Since \(\rho_\text{A}\) has units of (molecules of \(\text{A}\)/liters), we can write \(\rho_\text{A} = N_0 \left[ \text{A} \right]\), and similarly, \(\rho_\text{B} = N_0 \left[ \text{B} \right]\). This gives

\[\dfrac{d \left[ \text{A} \right]}{dt} = -\sigma_\text{AB} P_\text{rxn} N_0 \left< \left| \textbf{v}_\text{AB} \right| \right> \left[ \text{A} \right] \left[ \text{B} \right] = -k \left[ \text{A} \right] \left[ \text{B} \right] \label{20.13}\]

where the rate constant is

\[k = \sigma_\text{AB} P_\text{rxn} N_0 \left< \left| \textbf{v}_\text{AB} \right| \right> \label{20.14}\]

To determine the reaction probability \(P_\text{rxn}\), consider the energy profile for the reaction in Figure \(\PageIndex{1}\). In the gas phase, the activation “energy”, denote \(E_a\) in the figure is the potential energy at the top of the hill, which we denote as \(\mathcal{E}^\ddagger\). If the reaction takes place in a condensed phase, such as in solution, then the activation “energy” is the free energy \(\Delta G^\ddagger\).

**Figure \(\PageIndex{1}\):** Illustration of a reaction energy profile.

If \(\text{A}\) and \(\text{B}\) are atoms, then \(P_\text{rxn}\) is the probability that the energy \(E_\text{AB}\) between \(\text{A}\) and \(\text{B}\) must be larger than this energy \(E_a\) in order for the collision to yield product \(\text{C}\). If \(\text{A}\) and \(\text{B}\) are molecules, then \(\text{A}\) and \(\text{B}\) must also have the right orientation in addition to a sufficiently high energy. The probability that they have the right orientation is a fraction \(f < 1\), which we call the steric factor. When \(\text{A}\) and \(\text{B}\) are atoms, \(f = 1\). Generally, we can write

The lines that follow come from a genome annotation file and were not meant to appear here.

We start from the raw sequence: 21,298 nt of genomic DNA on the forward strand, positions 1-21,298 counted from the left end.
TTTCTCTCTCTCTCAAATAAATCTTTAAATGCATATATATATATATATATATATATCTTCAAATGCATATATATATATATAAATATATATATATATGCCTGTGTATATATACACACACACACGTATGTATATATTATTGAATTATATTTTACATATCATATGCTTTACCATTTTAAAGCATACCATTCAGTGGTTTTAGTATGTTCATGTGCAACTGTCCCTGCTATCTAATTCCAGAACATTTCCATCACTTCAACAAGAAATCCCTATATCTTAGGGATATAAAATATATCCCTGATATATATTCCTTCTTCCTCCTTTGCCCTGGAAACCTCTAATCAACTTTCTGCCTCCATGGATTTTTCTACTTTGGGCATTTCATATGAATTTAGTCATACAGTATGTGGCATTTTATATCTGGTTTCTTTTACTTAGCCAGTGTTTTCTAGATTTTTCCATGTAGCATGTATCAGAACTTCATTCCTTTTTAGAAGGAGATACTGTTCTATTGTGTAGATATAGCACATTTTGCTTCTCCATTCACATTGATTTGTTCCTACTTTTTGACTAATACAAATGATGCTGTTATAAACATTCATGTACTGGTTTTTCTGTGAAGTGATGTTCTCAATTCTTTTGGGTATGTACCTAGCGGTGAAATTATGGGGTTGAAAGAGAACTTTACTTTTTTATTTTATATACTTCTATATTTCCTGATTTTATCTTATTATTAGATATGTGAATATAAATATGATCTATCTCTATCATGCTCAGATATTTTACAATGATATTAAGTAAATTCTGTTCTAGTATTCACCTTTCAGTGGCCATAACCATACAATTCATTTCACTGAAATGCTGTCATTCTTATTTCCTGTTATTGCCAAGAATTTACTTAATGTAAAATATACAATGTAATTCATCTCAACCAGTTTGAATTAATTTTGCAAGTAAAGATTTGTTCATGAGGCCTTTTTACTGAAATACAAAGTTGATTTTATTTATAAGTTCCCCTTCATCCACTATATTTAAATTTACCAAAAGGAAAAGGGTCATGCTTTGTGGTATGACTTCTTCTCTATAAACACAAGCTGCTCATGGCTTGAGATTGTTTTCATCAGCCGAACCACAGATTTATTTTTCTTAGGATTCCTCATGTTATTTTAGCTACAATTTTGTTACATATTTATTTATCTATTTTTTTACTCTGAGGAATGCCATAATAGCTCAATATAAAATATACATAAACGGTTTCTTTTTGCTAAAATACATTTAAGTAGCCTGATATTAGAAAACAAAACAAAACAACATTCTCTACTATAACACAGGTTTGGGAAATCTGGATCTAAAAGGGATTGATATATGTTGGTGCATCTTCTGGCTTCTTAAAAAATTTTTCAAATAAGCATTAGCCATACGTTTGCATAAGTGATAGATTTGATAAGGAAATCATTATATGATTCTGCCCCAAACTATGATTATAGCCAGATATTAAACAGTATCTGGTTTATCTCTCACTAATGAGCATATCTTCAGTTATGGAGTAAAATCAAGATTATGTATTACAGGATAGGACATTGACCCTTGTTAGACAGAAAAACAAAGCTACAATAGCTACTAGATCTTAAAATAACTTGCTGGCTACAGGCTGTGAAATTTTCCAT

\[P_\text{rxn} = f P \left( E_\text{AB} > E_a \right) \label{20.15}\]

The general probability distribution \(p \left( E_\text{AB} \right)\) is just given by the Boltzmann distribution

\[p \left( E_\text{AB} \right) Ce^{-\beta E_\text{AB}} \label{20.16}\]

where \(C\) is a normalization constant. The normalization condition is

\[\int_0^\infty p \left( E_\text{AB} \right) d E_\text{AB} = C \int_0^\infty e^{-\beta E_\text{AB}} = \left. -\dfrac{C}{\beta} e^{-\beta E_\text{AB}} \right|_0^\infty = 1 \label{20.17}\]

which gives \(C = \beta = 1/\left( k_B T \right)\). Thus,

\[p \left( E_\text{AB} \right) = \beta e^{-\beta E_\text{AB}} \label{20.18}\]

Now, the probability \(P \left( E_\text{AB} > E_a \right)\) that \(E_\text{AB} > E_a\) is

\[P \left( E_\text{AB} > E_a \right) = \beta \int_{E_a}^\infty e^{-\beta E_\text{AB}} d E_\text{AB} = e^{-\beta E_a} \label{20.19}\]

which gives the rate constant as

\[k = \sigma_\text{AB} N_0 f e^{-\beta E_a} \left< \left| \textbf{v}_\text{AB} \right| \right> = \sigma_\text{AB} N_0 f e^{-\beta E_a} \left( \dfrac{8}{\beta \pi \mu} \right)^{1/2} \label{20.20}\]

We see, generally, that

\[k = \text{A} e^{-\beta E_a} \label{20.21}\]

where \(E_a\) is the activation potential \(\mathcal{E}^\ddagger\) in the gas phase and the activation free energy \(\Delta G^\ddagger\) in condensed phases. This is known as the *Arrhenius law*.

Note that if we plot \(\text{ln} \: k\) vs. \(1/T\), which is given by

\[\text{ln} \: k = \text{ln} \: \text{A} - \dfrac{E_a}{k_B T} \label{20.22}\]

the plot will be a line with slope \(-E_a/k_B\). Such a plot is called an Arrhenius plot. Note, moreover, that if \(\text{A}\) and \(\text{B}\) are the same atom or molecule type, then the rate law we derived, would take the form of a second-order rate law

\[\dfrac{d \left[ \text{A} \right]}{dt} = -k \left[ \text{A} \right]^2 \label{20.23}\]